After ensuring the skies over Strelitz were clear of any marauding tommies, we wandered over to Kinrossie to have a look at a burning field of stubble, which was visible for miles. Smelling the smoke in an open cockpit aircraft is an experience, much more pleasant than the smell of fish I got in the cockpit of a rented Cessna 152 as I turned from base leg to final for Reykjavik’s runway 19 many moons ago…
Brenda always laughs when I say things like “we wanderered over…” when I’m in a single seat aircraft. I also say it when solo in the RV. I just smile and claim it must be a “man and machine in perfect harmony” sort of thing!
After checking the results of the (…artillery…) fire at Kinrossie we had flown 50 minutes. I only needed 55 to break the 11,000 but from Kinrossie back to the airfield took another 20 minutes!
It’s only 2.8 nautical miles, but with runway 09 in use I had to sneak my way round to the dead side of the circuit. Hopping from brown field to brown field to take advantage of the thermals to gain some height. Also I had to go around when a Eurostar missed the second turning and had to backtrack.
Go around! With 40 HP. That was interesting…and a fairly tight low level circuit to land. We taxied over to work and shut down:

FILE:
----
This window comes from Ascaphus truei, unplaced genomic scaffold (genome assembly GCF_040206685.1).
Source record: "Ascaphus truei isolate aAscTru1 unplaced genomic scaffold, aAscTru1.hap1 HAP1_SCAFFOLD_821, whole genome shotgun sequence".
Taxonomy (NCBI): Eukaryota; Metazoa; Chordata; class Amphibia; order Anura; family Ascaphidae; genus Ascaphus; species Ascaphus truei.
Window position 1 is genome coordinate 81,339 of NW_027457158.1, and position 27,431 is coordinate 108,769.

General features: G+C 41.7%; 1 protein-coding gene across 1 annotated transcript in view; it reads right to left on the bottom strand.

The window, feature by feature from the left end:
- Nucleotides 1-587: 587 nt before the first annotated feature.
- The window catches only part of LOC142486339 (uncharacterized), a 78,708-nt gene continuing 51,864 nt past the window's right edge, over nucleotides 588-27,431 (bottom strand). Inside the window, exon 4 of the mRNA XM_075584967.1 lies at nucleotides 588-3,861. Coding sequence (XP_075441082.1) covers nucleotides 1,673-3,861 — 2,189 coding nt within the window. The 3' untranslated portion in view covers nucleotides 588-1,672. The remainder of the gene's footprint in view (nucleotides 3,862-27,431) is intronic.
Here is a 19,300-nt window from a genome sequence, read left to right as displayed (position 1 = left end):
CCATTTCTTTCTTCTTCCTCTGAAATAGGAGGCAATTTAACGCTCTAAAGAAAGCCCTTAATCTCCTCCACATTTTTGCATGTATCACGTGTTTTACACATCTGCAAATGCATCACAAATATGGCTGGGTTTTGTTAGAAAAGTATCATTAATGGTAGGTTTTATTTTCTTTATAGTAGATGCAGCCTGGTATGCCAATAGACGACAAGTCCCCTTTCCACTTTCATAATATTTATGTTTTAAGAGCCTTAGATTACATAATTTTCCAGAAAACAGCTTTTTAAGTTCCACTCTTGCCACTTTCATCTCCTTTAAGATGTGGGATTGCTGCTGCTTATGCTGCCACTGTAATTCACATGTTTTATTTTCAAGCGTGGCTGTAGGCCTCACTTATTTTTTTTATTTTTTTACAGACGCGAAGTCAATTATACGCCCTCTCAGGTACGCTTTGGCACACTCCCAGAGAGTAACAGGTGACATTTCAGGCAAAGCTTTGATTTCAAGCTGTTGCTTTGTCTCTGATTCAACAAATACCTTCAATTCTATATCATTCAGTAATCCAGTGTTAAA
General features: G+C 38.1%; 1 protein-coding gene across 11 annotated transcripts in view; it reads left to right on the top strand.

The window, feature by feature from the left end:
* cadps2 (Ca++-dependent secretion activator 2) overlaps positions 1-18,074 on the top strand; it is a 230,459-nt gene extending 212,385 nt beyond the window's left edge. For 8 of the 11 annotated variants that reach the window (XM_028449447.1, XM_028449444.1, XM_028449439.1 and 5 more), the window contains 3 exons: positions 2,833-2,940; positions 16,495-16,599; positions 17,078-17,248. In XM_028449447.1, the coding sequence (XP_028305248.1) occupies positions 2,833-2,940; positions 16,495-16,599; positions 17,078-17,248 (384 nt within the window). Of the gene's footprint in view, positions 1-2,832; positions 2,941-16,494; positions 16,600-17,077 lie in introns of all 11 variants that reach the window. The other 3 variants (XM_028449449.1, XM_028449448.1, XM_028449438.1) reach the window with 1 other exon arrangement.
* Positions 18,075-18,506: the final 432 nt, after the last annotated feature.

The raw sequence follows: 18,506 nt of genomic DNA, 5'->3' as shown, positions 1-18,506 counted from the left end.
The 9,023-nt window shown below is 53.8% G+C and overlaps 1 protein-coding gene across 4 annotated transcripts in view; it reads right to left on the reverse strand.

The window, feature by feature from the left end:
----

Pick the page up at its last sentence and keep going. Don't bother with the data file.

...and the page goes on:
Paramedic Julia (known as “snapper”) was on shift and I needed a photo to mark the occasion. Here’s a sign I made earlier. Just as well I didn’t land out in a field after only 50 minutes:
Work machine from Airbus, formerly Eurocopter Deutschland and play machine, replica of a Great War German army fighter. Bit of a German theme going on here…
As an extra bonus of the one hour engine health flight I was able to test the performance of the hand held radio when it was hooked up to the aircraft’s internal aerial. Result: MUCH better than the “rubber duck” style aerial. I can actually hear other aircraft transmitting from more than a few miles away. A great improvement.
As I put the aircraft back in the hangar the wind had shifted slightly, and the smoke plume from the Kinrossie stubble fire was more vertical, leading to the pretty cool meteorological phenomenon known as a pyrocumulus – a cumulus cloud where the formation trigger is rising air caused by a fire. It was only a wee one, not like the massive ones that are sometimes seen over wildfires in California, Canada and Australia. They are pretty rare, because the air needs to be a little moist, and moist air isn’t usually associated with the dry conditions which set off wildfires. In this case the gentle easterly wind was bringing in just enough water vapour off the North Sea to give the smoke plume a little cap of cloud. It didn’t last long.
The nice weather conditions have made for some good photography from the work machine. Paramedic JP took these on the way to Campbeltown. A view of Goat Fell on Arran:
And the town of Dunoon with Holy Loch just to the north (right):
Aerial sightseeing is awesome, no matter how many hours you have.